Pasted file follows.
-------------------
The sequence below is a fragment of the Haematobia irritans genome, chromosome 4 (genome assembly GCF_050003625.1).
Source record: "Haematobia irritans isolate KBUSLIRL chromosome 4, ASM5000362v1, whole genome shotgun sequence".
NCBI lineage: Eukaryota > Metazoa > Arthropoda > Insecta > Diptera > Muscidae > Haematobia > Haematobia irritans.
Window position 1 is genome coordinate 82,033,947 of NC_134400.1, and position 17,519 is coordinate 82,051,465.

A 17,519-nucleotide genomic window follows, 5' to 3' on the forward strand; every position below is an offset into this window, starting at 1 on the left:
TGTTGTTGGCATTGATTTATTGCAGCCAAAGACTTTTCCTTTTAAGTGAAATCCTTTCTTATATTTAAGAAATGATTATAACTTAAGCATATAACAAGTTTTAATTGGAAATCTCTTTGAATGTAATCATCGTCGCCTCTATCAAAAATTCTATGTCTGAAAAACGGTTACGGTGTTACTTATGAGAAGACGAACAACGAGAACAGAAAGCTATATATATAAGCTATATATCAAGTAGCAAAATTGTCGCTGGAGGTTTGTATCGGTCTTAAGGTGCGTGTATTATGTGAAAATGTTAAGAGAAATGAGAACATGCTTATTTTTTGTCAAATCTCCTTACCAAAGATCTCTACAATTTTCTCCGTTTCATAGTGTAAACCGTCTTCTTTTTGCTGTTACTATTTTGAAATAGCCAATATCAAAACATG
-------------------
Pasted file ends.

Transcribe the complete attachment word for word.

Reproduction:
The sequence below is a fragment of the Haematobia irritans genome, chromosome 4 (genome assembly GCF_050003625.1).
Source record: "Haematobia irritans isolate KBUSLIRL chromosome 4, ASM5000362v1, whole genome shotgun sequence".
NCBI lineage: Eukaryota > Metazoa > Arthropoda > Insecta > Diptera > Muscidae > Haematobia > Haematobia irritans.
Window position 1 is genome coordinate 82,033,947 of NC_134400.1, and position 17,519 is coordinate 82,051,465.

A 17,519-nucleotide genomic window follows, 5' to 3' on the forward strand; every position below is an offset into this window, starting at 1 on the left:
TGTTGTTGGCATTGATTTATTGCAGCCAAAGACTTTTCCTTTTAAGTGAAATCCTTTCTTATATTTAAGAAATGATTATAACTTAAGCATATAACAAGTTTTAATTGGAAATCTCTTTGAATGTAATCATCGTCGCCTCTATCAAAAATTCTATGTCTGAAAAACGGTTACGGTGTTACTTATGAGAAGACGAACAACGAGAACAGAAAGCTATATATATAAGCTATATATCAAGTAGCAAAATTGTCGCTGGAGGTTTGTATCGGTCTTAAGGTGCGTGTATTATGTGAAAATGTTAAGAGAAATGAGAACATGCTTATTTTTTGTCAAATCTCCTTACCAAAGATCTCTACAATTTTCTCCGTTTCATAGTGTAAACCGTCTTCTTTTTGCTGTTACTATTTTGAAATAGCCAATATCAAAACATG